The filmmakers don't allude to the former status of India as a British possession; one gets more sociopolitical content from the conflict between English Bond and Irish Red Grant in FROM RUSSIA WITH LOVE. OCTOPUSSY's India is just a catalogue of "exotica" motifs: having Bond pursued as part of a "tiger hunt," having Bond encounter various fakir-trickery amidst a fight-scene, such as sword-swallowing and a bed of nails. Not that the Germans fare any better in their part of the film: Bond, given a ride to his destination by some jovial Germans, has to fend off the threat of being fed German sausages.
The closest OCTOPUSSY comes to making a new literary myth is the character of Octopussy herself. In the Fleming short story, "Octopussy" is a nickname given to a real octopus by a man named Smythe, who is guilty of having killed a friend of James Bond. Bond tracks Smythe down, but rather than taking him into custody, allows Smythe to take the gentleman's way out. In the film, the nickname "Octopussy" is one Smythe gave to his daughter-- which certainly raises one's eyebrows as to their relationship. However, though the film keeps the substance of the short story, with Octopussy relating how Bond allowed her father to off himself, Octopussy bears no grudge and is glad Bond gave her father the chance to spare himself public shame.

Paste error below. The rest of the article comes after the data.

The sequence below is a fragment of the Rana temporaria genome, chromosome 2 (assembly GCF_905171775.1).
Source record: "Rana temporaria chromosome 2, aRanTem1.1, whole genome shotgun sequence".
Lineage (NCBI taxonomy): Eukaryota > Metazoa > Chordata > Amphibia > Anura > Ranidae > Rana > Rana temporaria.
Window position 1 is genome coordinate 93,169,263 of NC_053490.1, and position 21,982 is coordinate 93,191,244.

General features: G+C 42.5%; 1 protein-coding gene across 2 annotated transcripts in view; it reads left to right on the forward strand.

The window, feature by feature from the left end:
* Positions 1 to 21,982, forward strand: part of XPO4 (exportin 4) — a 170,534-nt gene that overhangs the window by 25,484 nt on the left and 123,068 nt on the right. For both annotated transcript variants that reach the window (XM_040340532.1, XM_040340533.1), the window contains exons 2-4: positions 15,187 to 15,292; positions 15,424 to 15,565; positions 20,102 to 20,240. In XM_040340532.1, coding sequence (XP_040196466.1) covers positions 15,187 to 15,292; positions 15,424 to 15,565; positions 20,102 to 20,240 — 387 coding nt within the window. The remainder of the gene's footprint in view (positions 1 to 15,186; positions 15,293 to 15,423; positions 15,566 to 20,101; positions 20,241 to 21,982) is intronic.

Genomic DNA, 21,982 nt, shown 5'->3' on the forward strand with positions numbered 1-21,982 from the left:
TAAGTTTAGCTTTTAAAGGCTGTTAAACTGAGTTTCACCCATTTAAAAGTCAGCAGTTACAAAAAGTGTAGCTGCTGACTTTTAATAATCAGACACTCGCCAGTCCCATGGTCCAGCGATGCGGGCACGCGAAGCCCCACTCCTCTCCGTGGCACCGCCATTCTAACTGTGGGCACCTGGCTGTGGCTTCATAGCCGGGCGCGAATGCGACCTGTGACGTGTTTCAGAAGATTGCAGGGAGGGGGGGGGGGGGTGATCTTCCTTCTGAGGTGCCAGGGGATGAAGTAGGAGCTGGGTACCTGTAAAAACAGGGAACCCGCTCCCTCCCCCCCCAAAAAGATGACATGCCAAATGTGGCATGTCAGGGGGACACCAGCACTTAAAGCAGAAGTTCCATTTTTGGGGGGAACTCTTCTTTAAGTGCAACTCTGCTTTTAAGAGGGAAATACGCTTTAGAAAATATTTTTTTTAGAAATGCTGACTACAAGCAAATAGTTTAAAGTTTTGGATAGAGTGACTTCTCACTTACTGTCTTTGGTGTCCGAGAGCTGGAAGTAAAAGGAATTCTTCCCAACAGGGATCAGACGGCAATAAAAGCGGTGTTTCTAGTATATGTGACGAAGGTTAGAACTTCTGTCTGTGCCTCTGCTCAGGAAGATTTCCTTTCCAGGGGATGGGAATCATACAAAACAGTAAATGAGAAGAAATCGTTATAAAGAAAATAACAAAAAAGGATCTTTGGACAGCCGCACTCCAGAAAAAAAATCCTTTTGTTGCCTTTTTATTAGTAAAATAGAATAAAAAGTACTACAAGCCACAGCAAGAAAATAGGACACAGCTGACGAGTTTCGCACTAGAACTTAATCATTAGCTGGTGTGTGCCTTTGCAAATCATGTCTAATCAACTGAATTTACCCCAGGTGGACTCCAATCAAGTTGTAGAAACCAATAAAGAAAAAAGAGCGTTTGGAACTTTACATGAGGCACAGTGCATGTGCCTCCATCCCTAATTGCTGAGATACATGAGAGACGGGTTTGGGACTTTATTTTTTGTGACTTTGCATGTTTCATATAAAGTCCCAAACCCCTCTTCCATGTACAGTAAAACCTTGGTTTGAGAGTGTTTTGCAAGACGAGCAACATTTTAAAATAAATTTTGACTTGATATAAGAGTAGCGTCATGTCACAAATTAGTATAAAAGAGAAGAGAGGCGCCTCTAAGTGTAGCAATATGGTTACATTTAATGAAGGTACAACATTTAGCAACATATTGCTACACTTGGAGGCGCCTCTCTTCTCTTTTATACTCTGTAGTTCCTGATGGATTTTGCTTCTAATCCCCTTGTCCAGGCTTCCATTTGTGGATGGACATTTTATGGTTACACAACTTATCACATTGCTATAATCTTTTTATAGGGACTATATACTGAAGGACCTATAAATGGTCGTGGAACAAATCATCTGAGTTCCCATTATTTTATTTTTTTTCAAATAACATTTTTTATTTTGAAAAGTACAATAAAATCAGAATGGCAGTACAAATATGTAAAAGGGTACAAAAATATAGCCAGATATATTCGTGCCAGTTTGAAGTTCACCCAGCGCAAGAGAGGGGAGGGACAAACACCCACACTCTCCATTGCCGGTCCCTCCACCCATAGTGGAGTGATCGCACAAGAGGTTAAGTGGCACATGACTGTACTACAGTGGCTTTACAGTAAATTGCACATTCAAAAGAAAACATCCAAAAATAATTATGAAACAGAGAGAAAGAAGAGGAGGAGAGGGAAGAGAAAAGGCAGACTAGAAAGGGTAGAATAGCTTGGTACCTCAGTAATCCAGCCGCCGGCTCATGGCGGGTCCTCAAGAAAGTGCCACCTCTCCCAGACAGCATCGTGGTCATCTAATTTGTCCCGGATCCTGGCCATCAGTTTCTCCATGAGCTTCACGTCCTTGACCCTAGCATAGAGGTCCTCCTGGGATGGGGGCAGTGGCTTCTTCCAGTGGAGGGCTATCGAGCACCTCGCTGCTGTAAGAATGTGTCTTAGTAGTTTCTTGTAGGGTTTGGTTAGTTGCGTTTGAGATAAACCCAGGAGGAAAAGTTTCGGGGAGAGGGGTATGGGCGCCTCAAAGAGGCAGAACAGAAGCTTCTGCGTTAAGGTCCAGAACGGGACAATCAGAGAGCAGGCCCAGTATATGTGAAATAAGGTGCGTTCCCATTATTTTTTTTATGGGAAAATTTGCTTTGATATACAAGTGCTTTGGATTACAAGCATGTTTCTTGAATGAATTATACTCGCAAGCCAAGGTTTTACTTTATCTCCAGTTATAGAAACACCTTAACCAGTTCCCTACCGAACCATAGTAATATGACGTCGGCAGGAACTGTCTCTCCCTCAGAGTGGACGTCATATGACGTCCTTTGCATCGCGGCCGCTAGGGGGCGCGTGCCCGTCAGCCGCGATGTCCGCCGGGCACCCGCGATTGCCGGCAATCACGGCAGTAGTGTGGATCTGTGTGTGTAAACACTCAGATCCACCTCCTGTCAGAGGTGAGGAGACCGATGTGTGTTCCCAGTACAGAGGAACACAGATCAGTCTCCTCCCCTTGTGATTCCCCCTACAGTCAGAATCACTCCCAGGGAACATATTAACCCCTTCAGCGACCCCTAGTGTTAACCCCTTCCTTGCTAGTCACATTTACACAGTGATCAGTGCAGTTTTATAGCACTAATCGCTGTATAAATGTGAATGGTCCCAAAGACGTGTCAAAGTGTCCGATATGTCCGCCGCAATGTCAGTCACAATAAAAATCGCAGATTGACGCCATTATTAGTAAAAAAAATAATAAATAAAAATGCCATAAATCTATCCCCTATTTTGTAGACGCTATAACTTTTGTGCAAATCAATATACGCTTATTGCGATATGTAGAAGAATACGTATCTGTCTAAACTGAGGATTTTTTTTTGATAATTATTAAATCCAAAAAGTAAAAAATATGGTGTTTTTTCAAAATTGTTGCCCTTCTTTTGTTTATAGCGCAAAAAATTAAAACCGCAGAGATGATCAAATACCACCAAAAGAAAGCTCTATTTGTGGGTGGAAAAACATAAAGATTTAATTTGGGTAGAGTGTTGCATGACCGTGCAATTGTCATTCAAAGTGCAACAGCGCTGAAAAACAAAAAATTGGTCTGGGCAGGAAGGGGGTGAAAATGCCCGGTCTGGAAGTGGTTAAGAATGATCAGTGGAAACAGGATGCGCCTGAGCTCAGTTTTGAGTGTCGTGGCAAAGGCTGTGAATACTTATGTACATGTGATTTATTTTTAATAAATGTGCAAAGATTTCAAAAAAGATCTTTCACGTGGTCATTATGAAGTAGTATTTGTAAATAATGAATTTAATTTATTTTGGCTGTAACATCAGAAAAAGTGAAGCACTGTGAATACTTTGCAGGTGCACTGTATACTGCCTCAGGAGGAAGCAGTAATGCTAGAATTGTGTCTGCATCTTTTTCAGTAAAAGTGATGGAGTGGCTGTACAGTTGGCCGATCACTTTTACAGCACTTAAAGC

There can be little doubt that the scripters of this film had "Pussy Galore" of the GOLDFINGER book and film in mind when they concocted the female artifacts-smuggler Octopussy. For no clear reason, Octopussy has assembled a small female army around her, most of whom are Caucasians who were wandering the Indian subcontinent in search of "enlightenment" before falling in with the female smuggler. This "femforce" certainly recalls the all-female aviatrix group associated with Pussy Galore in both the book and the film of GOLDFINGER. However, there's never any intimation that Octopussy might swing in a Sapphic direction, or even both ways. She makes a remark about "sisterhood" that might imply some criminal version of women's lib, which also resonates fairly well with the book version of Pussy Galore. However, though Maud Adams is sexy in the role, Octopussy as a character is much less memorable than either the book or film versions of the GOLDFINGER girl. There's a minor attempt at visual symbol-play between the octopus and female genitalia, but it's rather clunky and obvious.
By this time Moore had already expressed a desire to walk away from Bond, so it's not surprising that he looks a little bored at times. I've complained earlier that Moore's Bond could be "clownish." Ironically, Moore's best scene in OCTOPUSSY appears in a scene where he must infiltrate an ongoing circus-performance to disarm a bomb, and does so dressed-- as a clown. Moore's desperate attempt to get to the bomb despite the interference of the regular performers is more interesting here than Bond's normal derring-do stunts.
I found most of Bond's stunts less than exciting, except for one in which he has to jump from a car to a train. The best stunt-scene in the film doesn't involve Bond, but focuses on Octopussy's female army as they overcome Kamal Khan's soldiers with a variety of clever fighitng-strategies.
Bond himself uses no special gimmicks in his fights, though Q demonstrates a few in a lab, none of which seem particularly useful. The villains have one ingenious "outre device," as one henchman sports a weapon in the form of a razor-edged yo-yo.
The film's opening theme, Rita Coolidge singing "All-Time High," goes down in my books as the Worst Bond Theme Ever.